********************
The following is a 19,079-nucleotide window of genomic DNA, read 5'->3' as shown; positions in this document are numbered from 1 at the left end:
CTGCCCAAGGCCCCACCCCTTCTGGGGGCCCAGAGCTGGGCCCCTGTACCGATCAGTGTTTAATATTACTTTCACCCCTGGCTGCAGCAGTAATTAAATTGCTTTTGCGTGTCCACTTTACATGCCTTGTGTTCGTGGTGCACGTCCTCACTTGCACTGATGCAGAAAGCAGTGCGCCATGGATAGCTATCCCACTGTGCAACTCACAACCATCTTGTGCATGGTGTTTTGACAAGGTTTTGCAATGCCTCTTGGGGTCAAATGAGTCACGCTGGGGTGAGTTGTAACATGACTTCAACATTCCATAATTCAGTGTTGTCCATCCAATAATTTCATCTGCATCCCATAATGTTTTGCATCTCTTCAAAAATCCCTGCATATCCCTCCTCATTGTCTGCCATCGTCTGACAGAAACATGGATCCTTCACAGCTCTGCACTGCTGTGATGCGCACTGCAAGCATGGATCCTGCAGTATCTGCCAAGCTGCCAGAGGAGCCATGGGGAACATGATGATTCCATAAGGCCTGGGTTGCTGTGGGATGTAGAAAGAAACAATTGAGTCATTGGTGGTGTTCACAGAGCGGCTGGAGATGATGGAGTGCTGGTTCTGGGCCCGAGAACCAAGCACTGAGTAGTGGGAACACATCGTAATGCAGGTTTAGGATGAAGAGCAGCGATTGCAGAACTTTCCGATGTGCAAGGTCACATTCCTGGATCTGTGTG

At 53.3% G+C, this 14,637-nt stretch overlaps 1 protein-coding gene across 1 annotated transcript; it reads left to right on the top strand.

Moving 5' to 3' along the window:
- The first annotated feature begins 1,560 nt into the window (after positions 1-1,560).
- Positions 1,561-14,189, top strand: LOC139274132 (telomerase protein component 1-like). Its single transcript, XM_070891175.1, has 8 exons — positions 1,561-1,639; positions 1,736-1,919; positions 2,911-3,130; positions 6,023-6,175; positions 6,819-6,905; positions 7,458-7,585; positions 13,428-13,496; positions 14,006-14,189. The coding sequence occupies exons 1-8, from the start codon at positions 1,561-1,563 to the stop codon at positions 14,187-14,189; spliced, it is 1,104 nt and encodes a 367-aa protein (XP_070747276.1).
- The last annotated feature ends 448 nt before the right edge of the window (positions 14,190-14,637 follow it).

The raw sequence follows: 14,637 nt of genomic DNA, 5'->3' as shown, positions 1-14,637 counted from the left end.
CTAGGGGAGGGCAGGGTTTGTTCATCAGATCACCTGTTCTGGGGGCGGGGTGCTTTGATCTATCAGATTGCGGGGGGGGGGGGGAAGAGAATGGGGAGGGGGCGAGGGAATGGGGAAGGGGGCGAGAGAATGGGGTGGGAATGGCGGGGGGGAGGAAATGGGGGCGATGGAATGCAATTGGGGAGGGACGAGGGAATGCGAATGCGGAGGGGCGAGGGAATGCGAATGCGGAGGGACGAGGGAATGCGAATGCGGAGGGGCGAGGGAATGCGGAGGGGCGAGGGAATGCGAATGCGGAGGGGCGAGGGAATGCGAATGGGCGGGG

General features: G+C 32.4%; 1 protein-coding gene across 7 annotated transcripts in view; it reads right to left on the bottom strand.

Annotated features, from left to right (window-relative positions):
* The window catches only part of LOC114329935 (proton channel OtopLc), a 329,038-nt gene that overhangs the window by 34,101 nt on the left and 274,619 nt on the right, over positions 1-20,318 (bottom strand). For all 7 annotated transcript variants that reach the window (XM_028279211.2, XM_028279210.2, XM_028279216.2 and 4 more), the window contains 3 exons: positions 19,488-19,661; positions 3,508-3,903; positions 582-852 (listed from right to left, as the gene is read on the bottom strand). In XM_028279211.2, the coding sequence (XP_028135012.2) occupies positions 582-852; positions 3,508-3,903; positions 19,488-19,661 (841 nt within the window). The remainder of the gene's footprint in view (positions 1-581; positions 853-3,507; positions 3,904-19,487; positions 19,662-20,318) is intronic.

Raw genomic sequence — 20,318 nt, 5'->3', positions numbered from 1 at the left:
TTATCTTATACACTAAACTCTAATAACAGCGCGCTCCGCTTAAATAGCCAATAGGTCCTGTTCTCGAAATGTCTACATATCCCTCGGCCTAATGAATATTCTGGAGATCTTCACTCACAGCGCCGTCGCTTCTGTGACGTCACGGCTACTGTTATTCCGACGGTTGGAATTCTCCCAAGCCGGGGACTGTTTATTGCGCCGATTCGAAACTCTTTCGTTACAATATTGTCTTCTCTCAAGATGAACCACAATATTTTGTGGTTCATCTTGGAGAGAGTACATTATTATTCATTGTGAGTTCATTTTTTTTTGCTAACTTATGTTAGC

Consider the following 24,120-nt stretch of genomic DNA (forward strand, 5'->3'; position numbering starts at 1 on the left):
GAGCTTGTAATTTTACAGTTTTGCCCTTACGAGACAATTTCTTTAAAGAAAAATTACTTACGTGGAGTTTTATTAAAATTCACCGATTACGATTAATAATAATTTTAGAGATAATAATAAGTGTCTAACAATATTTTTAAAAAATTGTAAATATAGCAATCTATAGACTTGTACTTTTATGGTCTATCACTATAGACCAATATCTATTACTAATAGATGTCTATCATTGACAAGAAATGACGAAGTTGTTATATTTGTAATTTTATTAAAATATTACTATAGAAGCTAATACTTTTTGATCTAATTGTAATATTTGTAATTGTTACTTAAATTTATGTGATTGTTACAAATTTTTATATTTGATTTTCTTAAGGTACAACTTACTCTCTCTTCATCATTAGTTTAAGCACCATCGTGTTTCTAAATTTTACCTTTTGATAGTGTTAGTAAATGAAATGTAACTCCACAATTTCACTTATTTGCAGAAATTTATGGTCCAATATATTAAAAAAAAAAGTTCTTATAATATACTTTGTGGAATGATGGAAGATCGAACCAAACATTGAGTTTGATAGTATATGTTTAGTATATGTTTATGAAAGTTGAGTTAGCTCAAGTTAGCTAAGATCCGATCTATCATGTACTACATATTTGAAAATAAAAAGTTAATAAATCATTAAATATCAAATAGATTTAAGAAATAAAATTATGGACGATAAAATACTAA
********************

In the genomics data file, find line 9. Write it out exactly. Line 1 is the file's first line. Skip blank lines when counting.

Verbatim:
CTAGGGGAGGGCAGGGTTTGTTCATCAGATCACCTGTTCTGGGGGCGGGGTGCTTTGATCTATCAGATTGCGGGGGGGGGGGGGAAGAGAATGGGGAGGGGGCGAGGGAATGGGGAAGGGGGCGAGAGAATGGGGTGGGAATGGCGGGGGGGAGGAAATGGGGGCGATGGAATGCAATTGGGGAGGGACGAGGGAATGCGAATGCGGAGGGGCGAGGGAATGCGAATGCGGAGGGACGAGGGAATGCGAATGCGGAGGGGCGAGGGAATGCGGAGGGGCGAGGGAATGCGAATGCGGAGGGGCGAGGGAATGCGAATGGGCGGGG